For my most recent trip to Istanbul the fares were heavily skewed in favor of starting a round trip on the Europe side rather than the US side. That also meant I needed a one-way ticket into Turkey and, thanks to the Flying Blue Promo Awards I had the option to fly Air France‘s Premium Economy for 25,000 points and ~$200. Given that the economy award was only $80 less in taxes/fees I simply looked at the situation as a cheap upgrade and took the deal, hoping that the Premium Economy option would present a slightly better night’s sleep for the quick JFK-Paris overnight. A number of friends tried to warn me off, suggesting that the product was a miserable debacle of awfulness. So maybe my expectations were too low to begin with, but putting aside the part where I lost my wallet on the plane, it was actually a pretty decent trip.
Departing JFK T1 during the evening bank of flights is nearly as bad as leaving T8 around the same time. I would not wish such experiences on any but my worst enemies and even then the Geneva Convention may come into play. Still, after ~40 minutes fighting with TSA lines I was in the sparse terminal (no lounge access for Premium Economy and no status for me) and shortly thereafter boarding commenced for the overnight flight. Boarding meant passing through the first class and business class cabins en route to my seat. During the check-in process upgrades to business were offered for ~$450. Seeing the product on board I’m very happy I didn’t pay the extra for such.
I was warned that the seats weren’t especially comfortable nor spacious. And I suppose that’s true (though the first row has plenty of legroom). The hard shell articulating seat means losing a bit of legroom as you recline but also no one reclining in to your personal space. I still fit in OK when fully reclined and it was a decent enough position that I was comfy. And it is significantly more space than the regular economy seat offers. That makes a difference for a comfy night’s sleep, or whatever approximates such on a TATL redeye flight.
I did stay awake long enough for dinner, not because I was particularly hungry but because I wanted to see what the upgraded meal service was like. I don’t know what the economy class options were but this looked and tasted a lot like what I expect it probably was. Which is to say the meal was not anything better than what I would expect to receive in economy, though I suppose the salmon appetizer is an upgrade from the normal option. The menu says it is “exclusively designed for the Premium Economy cabin” for what that’s worth. The meal service wasn’t the fastest, something I value immensely on the redeye flights if I’m going to eat. Given the quality and speed I’d say skipping it is generally a better idea if you can get a meal before heading to the airport (or somehow manage to find something edible in T1).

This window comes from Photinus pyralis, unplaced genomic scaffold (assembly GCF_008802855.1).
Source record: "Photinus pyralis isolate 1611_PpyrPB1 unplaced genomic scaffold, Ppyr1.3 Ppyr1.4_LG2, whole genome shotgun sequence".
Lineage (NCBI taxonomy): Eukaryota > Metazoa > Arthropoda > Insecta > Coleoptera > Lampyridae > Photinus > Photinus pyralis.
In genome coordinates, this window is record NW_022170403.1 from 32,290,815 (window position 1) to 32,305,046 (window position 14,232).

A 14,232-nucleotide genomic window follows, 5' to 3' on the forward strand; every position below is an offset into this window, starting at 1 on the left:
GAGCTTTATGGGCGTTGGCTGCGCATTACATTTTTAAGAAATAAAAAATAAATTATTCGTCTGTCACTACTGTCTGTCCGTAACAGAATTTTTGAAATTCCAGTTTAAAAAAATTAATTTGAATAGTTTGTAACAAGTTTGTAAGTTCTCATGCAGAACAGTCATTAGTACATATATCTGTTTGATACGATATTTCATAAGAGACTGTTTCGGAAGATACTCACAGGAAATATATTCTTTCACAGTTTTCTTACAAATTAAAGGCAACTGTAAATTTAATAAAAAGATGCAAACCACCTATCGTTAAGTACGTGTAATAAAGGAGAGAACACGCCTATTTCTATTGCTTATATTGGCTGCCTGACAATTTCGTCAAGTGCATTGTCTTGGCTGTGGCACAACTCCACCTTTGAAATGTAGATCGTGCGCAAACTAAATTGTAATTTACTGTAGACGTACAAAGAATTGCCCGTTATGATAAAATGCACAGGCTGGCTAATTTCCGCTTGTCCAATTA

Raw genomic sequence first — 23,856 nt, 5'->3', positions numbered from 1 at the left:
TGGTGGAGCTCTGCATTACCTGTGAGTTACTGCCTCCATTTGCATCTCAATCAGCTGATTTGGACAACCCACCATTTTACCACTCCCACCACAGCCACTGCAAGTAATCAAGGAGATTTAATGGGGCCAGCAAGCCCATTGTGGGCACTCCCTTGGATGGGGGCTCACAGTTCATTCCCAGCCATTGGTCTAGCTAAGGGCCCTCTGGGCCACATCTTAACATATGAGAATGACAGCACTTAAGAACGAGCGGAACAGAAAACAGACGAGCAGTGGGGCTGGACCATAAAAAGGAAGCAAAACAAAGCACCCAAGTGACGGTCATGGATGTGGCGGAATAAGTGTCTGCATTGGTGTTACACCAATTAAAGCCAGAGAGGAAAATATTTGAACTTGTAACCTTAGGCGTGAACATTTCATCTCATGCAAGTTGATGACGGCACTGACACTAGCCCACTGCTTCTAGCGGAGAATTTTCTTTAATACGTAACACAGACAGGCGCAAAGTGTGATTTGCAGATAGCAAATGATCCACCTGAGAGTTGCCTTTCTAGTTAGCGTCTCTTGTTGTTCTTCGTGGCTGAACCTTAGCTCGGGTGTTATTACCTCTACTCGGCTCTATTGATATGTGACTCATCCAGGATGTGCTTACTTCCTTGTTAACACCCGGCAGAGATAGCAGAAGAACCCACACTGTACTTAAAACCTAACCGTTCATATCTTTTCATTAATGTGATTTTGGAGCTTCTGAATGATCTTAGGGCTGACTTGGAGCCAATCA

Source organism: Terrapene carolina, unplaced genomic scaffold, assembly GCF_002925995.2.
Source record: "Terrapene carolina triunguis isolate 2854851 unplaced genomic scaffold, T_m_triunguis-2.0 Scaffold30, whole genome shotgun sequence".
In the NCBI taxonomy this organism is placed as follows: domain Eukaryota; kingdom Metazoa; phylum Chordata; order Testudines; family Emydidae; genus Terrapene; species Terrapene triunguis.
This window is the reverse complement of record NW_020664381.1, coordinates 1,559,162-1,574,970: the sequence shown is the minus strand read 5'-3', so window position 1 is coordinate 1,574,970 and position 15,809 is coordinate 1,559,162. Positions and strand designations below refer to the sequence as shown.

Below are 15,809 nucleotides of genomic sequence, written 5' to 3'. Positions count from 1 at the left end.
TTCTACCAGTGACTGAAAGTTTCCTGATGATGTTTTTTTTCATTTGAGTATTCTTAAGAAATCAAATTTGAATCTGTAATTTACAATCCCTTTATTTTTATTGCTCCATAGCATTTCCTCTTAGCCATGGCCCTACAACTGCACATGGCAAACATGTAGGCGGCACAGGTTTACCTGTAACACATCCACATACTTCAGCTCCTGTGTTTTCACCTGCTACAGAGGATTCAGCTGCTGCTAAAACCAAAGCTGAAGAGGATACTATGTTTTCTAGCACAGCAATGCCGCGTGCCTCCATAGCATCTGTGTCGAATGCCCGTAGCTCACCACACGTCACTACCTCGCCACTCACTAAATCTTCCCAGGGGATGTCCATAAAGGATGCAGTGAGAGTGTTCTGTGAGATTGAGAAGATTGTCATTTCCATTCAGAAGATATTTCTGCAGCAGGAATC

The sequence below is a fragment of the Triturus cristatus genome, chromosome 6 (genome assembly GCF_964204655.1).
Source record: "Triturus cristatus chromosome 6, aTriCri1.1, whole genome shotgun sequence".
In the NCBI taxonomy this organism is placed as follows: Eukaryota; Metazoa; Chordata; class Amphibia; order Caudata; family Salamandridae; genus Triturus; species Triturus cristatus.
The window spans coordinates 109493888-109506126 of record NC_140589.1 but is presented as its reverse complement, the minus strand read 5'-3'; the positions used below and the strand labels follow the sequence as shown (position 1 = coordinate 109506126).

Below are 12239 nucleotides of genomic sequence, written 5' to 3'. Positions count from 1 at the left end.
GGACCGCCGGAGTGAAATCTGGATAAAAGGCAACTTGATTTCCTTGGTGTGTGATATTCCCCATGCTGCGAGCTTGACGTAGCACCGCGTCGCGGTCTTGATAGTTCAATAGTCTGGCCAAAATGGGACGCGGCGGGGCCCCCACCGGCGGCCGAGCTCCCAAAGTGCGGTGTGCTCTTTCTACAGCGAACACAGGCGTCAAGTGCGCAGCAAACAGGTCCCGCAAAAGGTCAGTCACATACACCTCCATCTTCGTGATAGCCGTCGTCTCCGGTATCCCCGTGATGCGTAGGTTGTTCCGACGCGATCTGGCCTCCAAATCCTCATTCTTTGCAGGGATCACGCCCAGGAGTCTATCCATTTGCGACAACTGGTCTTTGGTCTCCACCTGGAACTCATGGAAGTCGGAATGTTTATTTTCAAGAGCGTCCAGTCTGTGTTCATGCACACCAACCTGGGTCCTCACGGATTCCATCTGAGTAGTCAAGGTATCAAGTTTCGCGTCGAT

The seat itself was why I paid extra and, well, call it mixed results. The amenity kit is cute and there is definitely more recline, pitch and width than the economy offerings. But it also is a bit limited in the positions available and not especially well padded. I can understand why some might not like it, particularly for a daytime flight. I slept through breakfast per usual and woke up in time for landing at CDG and making my connection onward to Istanbul. IFE is no different in the Air France Premium Economy cabin than in coach and it was far from impressive. The hard-wired headphones were definitely abused but sufficient for the task at hand. Thankfully I had little use for it on the overnight flight.
Premium Economy passengers are afforded SkyPriority access which helped shrink the security line and got me back into the departures terminal quite quickly; I had plenty of time to panic about the missing wallet before making my way to the onward departures gate for the narrow-body flight on to Istanbul.
The Premium Economy section on my flight was a single row wedged in between EuroBiz and economy. I had a window seat and zero issues leaning my head against the wall and passing out for the first half of the flight, skipping lunch in favor of catching up on the sleep I was shorted the night before. Perhaps the most impressive part of the service came at the end of the flight. I woke up with just under an hour to go until arrival in Istanbul. The flight attendant noticed me stirring and immediately came over with the offer of lunch. She heated it up and I was served a meal which was better than dinner the night prior.
Overall I think the experiment was a success, but mostly because of the price point. I do not think the Air France Premium Economy product is worth double the points of regular economy class service, not by a long shot. But if you can score it on a promo award (or a cheap cash upgrade versus the going rate for a paid ticket) then spending $100-200 on it might not be such a bad decision versus the ride a bit further back in the plane.
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